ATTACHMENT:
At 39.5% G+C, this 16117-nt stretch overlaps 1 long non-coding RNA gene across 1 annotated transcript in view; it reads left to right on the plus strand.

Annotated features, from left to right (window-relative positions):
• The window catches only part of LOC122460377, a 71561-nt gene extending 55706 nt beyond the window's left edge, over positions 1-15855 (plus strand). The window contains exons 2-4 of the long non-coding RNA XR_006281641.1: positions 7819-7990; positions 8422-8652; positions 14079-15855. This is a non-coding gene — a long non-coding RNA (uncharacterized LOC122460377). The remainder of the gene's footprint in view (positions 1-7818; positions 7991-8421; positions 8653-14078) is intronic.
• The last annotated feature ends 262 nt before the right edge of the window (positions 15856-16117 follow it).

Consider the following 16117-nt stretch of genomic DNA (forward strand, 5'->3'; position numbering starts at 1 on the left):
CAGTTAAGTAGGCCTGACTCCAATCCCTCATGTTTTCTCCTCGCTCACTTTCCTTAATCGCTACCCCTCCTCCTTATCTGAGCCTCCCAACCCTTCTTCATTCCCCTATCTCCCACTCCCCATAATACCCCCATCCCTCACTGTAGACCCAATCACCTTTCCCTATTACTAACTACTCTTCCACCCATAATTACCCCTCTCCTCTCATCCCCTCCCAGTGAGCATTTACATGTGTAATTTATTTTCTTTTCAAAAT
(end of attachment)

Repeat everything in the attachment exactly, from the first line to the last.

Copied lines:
At 39.5% G+C, this 16117-nt stretch overlaps 1 long non-coding RNA gene across 1 annotated transcript in view; it reads left to right on the plus strand.

Annotated features, from left to right (window-relative positions):
• The window catches only part of LOC122460377, a 71561-nt gene extending 55706 nt beyond the window's left edge, over positions 1-15855 (plus strand). The window contains exons 2-4 of the long non-coding RNA XR_006281641.1: positions 7819-7990; positions 8422-8652; positions 14079-15855. This is a non-coding gene — a long non-coding RNA (uncharacterized LOC122460377). The remainder of the gene's footprint in view (positions 1-7818; positions 7991-8421; positions 8653-14078) is intronic.
• The last annotated feature ends 262 nt before the right edge of the window (positions 15856-16117 follow it).

Consider the following 16117-nt stretch of genomic DNA (forward strand, 5'->3'; position numbering starts at 1 on the left):
CAGTTAAGTAGGCCTGACTCCAATCCCTCATGTTTTCTCCTCGCTCACTTTCCTTAATCGCTACCCCTCCTCCTTATCTGAGCCTCCCAACCCTTCTTCATTCCCCTATCTCCCACTCCCCATAATACCCCCATCCCTCACTGTAGACCCAATCACCTTTCCCTATTACTAACTACTCTTCCACCCATAATTACCCCTCTCCTCTCATCCCCTCCCAGTGAGCATTTACATGTGTAATTTATTTTCTTTTCAAAAT